American families adopting children from Asia

Eight-year-old Anya Donicht is focused on a computer game as her parents Kay and John sit on a couch in their Denver home. Anya’s art work is scattered around the room and household, while a colorful kimono hangs over their mantle where a framed photo of the day the couple first met Anya sits.

“She always makes fun of us,” Kay Donicht said. “She says, ‘I can’t believe you graduated from college and don’t speak a word of Mandarin.’”

<p>The Donichts adopted Anya from an orphanage in China when she was 11 months old. The couple went through an 18-month process to adopt Anya when they lived in Chicago in February 2004. Kay also has a 26-year-old daughter and 20-year-old son from a previous marriage. Kay pulls out photos of the smiling “blended” family.</p>

Now Anya attends Denver Montclair International School where she is immersed in a bilingual education and is learning Mandarin Chinese. She loves games, art and is currently learning how to play chess. John Donicht calls his daughter “a little mathematician.” In addition to Anya’s artwork, the Donicht home is furnished with décor from all over to the world to make sure Anya is comfortable with her heritage.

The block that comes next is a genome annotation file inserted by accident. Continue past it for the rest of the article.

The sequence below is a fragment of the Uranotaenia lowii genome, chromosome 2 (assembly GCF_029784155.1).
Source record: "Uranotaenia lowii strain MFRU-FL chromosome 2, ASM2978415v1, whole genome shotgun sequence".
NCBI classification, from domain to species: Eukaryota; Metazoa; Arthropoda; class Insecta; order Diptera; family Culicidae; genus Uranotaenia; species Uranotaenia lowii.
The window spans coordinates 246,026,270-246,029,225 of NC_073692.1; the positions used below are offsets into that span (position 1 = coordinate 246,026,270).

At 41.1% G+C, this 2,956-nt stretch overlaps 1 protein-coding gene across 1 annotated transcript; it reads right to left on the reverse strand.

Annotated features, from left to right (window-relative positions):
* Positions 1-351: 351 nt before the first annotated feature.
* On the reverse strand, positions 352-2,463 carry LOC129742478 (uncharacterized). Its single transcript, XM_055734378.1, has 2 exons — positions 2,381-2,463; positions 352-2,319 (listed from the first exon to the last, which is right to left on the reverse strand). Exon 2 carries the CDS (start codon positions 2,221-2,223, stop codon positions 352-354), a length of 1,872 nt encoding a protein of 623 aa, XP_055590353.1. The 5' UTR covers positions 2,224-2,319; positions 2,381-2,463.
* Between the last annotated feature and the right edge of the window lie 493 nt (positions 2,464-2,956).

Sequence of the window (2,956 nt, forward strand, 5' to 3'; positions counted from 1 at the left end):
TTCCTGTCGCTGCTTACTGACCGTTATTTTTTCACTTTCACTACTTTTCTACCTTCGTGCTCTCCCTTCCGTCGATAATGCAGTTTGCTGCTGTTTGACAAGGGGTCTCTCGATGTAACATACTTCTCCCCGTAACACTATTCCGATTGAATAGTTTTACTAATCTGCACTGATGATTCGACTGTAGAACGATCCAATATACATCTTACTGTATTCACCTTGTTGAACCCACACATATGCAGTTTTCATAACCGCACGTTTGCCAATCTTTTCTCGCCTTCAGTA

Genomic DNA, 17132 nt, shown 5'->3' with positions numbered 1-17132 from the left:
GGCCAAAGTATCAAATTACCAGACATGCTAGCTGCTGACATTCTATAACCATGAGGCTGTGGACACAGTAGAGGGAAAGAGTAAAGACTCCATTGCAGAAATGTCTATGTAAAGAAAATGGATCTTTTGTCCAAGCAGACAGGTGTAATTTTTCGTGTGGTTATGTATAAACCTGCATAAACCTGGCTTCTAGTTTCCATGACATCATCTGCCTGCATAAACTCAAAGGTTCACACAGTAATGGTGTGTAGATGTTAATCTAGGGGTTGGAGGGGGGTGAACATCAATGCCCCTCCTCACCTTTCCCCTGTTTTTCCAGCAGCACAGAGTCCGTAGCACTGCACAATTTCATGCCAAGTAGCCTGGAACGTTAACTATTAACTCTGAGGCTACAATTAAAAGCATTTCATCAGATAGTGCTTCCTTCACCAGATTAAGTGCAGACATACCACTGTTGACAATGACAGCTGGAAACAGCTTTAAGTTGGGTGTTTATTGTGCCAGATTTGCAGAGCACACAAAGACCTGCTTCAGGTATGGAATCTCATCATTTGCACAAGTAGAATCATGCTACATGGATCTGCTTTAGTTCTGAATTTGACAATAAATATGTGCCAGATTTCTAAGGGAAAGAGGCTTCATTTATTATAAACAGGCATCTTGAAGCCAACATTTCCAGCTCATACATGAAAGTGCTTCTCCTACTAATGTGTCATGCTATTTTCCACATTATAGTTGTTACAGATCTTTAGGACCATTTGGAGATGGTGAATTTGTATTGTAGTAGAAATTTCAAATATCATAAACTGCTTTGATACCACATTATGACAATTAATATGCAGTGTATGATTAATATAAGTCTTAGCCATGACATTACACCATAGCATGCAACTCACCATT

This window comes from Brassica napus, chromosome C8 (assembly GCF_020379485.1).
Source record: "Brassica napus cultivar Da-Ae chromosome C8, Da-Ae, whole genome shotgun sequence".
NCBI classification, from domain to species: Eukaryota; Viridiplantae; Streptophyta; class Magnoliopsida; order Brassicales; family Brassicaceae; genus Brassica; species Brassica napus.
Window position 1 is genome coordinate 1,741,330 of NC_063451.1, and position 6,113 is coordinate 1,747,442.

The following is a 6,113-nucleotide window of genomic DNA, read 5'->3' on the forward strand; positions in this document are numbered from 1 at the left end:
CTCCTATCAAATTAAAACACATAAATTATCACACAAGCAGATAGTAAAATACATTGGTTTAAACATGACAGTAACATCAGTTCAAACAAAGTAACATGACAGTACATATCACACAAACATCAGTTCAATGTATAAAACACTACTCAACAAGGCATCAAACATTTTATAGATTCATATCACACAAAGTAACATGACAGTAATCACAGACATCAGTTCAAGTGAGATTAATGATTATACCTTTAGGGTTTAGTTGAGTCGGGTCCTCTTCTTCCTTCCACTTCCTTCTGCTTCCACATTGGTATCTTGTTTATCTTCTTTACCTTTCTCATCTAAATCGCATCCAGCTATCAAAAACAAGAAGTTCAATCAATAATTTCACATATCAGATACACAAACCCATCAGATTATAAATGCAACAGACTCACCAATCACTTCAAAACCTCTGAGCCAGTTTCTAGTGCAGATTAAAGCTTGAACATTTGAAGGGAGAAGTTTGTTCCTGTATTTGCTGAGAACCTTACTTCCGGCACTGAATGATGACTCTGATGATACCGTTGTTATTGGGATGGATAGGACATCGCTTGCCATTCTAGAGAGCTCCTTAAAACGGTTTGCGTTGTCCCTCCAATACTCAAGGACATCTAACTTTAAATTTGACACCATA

She identifies more as Chinese than American,” said Kay Donicht. “She thinks it’s very special that she’s Chinese, and we don’t do anything to enforce that.”

The family’s effort to connect their daughter to her heritage is not uncommon with modern families with adopted children from Asia. Rather than delaying telling a child the story of his or her adoption, families are choosing to share the stories as soon as can. Families are also choosing to immerse their adopted children in the traditions of their birthplaces. Consequently, this cultural embracement has brought endless positive outcomes for families.

A One of a Kind Adoption Agency
“Being familiar with root heritage is very important for healthy growth and self-esteem,” said Joshua Zhong, co-founder of Chinese Children Adoption International (CCAI).

CCAI is the first Chinese owned and operated U.S. agency specializing in Chinese adoptions. Based in Centennial, Colo., the agency has helped over 9,000 children from China find homes since its establishment in 1992. Zhong and his wife Lily Nie never thought they would have their own adoption agency when they first came to the U.S. for him to further his education.

“We came from a society where adoption wasn’t talked about,” said Zhong.